Monday, July 21, 2014

Essentialism: The Disciplined Pursuit of Less - Book Review

Greg McKeown's book, Essentialism: The Disciplined Pursuit of Less, has made quite an impact on my thinking and, consequently, on how I deal with life in general. From the title one would think essentialism is just another philosophy concerning simple living or minimalism. Though what he has to say may spawn a thinning of one's wardrobe with a haul to the local thrift shop, reading it has the potential for so much more. In fact, essentialism is a mindset which impacts every area of one's life.

Greg makes the case that, for most of us, our lives are characterized by too many choices. Our time, our money, our space are all pulled in a million different directions to the point we are stressed out and dissatisfied. Many times our first impulse is to say yes to everything in case we should miss out on something important. But, as he so well points out, when we say yes to everything, we usually end up missing what really is valuable.

For myself, I am an empty-nester, homeschool veteran with too much stuff, too much time, and too many choices for being of service to others on a daily basis who has found great peace through reading Greg's thoughts on essentialism. In fact, I am currently working my way through the book again, and I plan on giving it at least one more read and taking some notes to share with my readers as I begin to implement the things I've learned.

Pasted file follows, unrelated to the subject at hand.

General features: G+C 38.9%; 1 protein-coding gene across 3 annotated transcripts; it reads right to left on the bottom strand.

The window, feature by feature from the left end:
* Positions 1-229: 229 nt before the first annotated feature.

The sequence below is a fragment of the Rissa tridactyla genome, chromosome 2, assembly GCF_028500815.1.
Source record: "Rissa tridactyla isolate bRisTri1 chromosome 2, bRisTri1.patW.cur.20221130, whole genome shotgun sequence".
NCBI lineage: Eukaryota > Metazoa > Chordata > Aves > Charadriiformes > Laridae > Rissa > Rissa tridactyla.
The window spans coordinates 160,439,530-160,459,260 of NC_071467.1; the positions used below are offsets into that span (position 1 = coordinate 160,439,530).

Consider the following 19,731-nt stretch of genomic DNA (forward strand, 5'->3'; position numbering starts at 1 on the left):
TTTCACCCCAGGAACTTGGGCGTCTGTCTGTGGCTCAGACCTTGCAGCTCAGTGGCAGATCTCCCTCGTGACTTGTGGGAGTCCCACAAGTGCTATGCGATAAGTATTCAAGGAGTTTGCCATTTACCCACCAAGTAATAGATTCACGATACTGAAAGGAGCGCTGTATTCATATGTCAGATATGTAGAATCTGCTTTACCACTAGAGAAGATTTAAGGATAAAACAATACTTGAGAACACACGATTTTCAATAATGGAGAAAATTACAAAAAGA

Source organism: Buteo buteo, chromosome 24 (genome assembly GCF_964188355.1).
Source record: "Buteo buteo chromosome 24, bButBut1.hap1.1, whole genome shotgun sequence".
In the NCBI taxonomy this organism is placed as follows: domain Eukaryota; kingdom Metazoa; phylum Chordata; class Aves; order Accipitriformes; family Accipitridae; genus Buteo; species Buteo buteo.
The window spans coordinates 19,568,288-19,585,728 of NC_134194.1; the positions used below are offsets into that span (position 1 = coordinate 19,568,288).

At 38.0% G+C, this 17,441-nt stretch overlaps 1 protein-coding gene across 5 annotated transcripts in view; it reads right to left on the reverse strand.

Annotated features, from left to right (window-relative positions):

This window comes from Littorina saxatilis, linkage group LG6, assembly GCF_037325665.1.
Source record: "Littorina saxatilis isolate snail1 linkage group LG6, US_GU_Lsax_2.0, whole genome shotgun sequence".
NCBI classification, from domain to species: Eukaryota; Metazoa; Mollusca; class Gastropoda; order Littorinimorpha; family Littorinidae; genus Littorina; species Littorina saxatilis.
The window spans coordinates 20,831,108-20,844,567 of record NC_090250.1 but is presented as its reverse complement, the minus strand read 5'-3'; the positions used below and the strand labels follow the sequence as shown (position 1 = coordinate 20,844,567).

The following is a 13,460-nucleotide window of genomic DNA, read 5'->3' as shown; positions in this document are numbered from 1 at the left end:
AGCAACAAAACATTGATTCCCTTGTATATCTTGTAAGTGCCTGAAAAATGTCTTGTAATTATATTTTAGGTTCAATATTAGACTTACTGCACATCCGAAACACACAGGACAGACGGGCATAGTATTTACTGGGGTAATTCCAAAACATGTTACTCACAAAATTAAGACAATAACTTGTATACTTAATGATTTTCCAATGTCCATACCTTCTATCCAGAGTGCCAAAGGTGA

The book itself is divided into four parts, each step leading to the next:

  • Part I deals with the core mind-set of an essentialist. This is key to understanding how what we think determines what we do. All throughout the book, Greg revisits the differences between the mind-sets of non-essentialists and essentialists. This is vital for determining where we go wrong from the outset.
  • Part II goes farther into how we may discern what is really important, between the trivial many and the vital few.
  • Part III helps us find ways to begin to cut out those trivial many in order to invest in and enjoy the vital few.
  • Part IV ends with practical ways to make doing those vital few things effortlessly. 

The entire layout of the book makes it easy for the time-constrained person to read it through and more easily ingest the essentialist insights. Since the chapters are short and concise (the author practices what he preaches), I have found it convenient to read one chapter a day along with my morning devotions. This has also given me time to chew on the individual ideas as they are given in each chapter.

Regardless of your calling in life, whether it be an executive in a high-stress work environment or a stay-at-home mother burdened with the multiple cares of home and family, this book is a God send.